MBI 115 Section AI
16 October 2018
Lab 3: Biodiversity Challenge
Over the course of two weeks, students observed and identified a variety of invertebrates in two different areas, mulched and non-mulched, to see how invertebrate biodiversity and environmental factors/abiotic conditions differed between those two areas (BIO/ MBI 115 Laboratory Experiences, 2018 p. 31). During Lab 4, students were able to test the hypothesis which states, in the areas were mulch is present, there will be more invertebrates found than in the non-mulched areas.
For this lab, a variety of data was collected and then was used to calculate certain values to show the diversity in both areas. Each group, while at their study areas, took the measurements for moisture content and temperature in both the mulched and non-mulched areas. As shown in Figure 1, the average temperature in both the mulched and non-mulched areas were very similar; the values ranged from 24.4°C to 22.95°C. Along with the temperature, moisture content was measured and showed that, just like the temperature, mulched and non-mulched areas were very similar and had values 2.5 and 4 (Figure 2). Both of these figures, present how the measurements/readings differ between the two study areas.
Along with these measurements, students found that there was a higher number of individuals (N) and species richness (S) in the mulched areas. This also showed that the calculations for Shannons Diversity Measure (H), evenness (E), and Simpsons Index of Diversity (D) were also higher in the mulched samples compared to the non-mulched samples. (Table 3-7)
These results from this lab show that the data does, in fact, support the hypothesis that in the areas were mulch is present, there are more invertebrates found in comparison to non-mulched areas. This diversity in the mulch area is due to many factors. As shown from other collected data, the reason invertebrates are more prevalent in mulch areas is most likely due to the fact that mulch increases health and fertility of the soil which causes invertebrates to be more drawn to it (BIO/ MBI 115 Laboratory Experiences, 2018 p. 29). Going along with this, if the moisture content in higher in an area, which is most common in mulch areas, then invertebrates are more likely to be present. The mulch will have a higher diversity, in comparison to non-mulched areas because mulch provides a protective layer from the sunlight and it make the soil stay moist longer and is a more complex habitat (K. Farleigh, personal communications, October 2, 2018). Since the mulch area for lab was in close proximity to the water, it also contributed to the higher diversity because of the prevalence of a water source.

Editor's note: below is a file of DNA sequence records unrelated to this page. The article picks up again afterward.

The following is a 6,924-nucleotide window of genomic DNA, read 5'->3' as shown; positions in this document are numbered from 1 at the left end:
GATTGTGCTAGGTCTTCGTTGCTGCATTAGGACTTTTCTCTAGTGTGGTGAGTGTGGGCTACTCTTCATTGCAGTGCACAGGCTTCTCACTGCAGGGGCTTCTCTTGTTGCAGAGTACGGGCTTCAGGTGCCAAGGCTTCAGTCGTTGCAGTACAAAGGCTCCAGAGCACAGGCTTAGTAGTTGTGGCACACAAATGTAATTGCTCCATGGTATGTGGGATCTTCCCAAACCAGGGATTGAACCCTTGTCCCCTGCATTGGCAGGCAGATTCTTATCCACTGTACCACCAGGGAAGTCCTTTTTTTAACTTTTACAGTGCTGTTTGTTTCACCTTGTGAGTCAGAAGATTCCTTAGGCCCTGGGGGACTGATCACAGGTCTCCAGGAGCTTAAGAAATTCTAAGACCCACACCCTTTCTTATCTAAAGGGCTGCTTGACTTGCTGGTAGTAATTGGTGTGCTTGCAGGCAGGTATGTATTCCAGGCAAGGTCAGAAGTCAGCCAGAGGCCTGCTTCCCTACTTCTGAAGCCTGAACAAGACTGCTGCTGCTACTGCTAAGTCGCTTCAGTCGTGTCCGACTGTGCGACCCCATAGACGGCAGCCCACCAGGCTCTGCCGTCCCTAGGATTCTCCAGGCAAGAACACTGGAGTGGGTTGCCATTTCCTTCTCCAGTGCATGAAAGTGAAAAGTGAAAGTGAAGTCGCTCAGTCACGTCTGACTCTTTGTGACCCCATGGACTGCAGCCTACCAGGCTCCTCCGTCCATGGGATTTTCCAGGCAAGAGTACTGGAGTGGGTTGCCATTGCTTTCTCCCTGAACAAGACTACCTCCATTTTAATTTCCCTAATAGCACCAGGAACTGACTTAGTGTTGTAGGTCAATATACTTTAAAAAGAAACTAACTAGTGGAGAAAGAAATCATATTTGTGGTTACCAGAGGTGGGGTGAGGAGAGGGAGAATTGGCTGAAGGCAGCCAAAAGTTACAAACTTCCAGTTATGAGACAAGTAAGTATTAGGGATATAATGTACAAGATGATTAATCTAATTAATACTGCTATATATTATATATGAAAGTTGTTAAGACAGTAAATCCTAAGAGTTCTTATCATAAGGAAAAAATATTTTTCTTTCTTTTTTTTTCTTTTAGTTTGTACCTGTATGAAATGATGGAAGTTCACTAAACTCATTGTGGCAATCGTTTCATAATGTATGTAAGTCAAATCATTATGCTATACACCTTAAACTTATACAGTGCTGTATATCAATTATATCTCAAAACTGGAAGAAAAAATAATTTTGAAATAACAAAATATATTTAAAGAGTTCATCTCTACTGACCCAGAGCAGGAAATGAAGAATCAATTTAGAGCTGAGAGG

In the case of this lab, moisture content and temperature for the mulched and non-mulched areas were similar (Figure 1 and Figure 2). This is led to the closeness of calculated values and number of species present in the two-different type of sample areas (Table 3-7). Although the moisture and temperature readings along with similar calculation results, the mulch still has a more diversity. The mulch area had a higher Shannons Diversity Measure meaning that there was higher diversity and lower predictability compared to the non-mulched samples. Along with this, the higher evenness and since this value was closer to one, it shows that in the mulched areas there are more evenness in abundance for all the species present. The Simpsons Index of Diversity, which measures diversity, was also greater in and closest to one in the mulched areas meaning that as evenness and species richness become or are greater, so is the diversity. These measurements and calculations support the hypothesis that the mulched areas are more diverse than non-mulched.
Before samples and readings were taken for this lab, a mass amount of precipitation occurred in the study area. This rain diluted the concentration of nutrients causing the individual invertebrates to move into the non-mulched area since the moisture content was similar to that of the mulched (Figure 1). The rain pushed the insects out of the sample site leading to a lower number of morphotypes present (K. Farleigh, personal communications, October 2, 2018). Despite the closeness of the calculations and recordings, the values of the mulch areas still supported that there was more diversity than in the non-mulched area, ultimately supporting the hypothesis.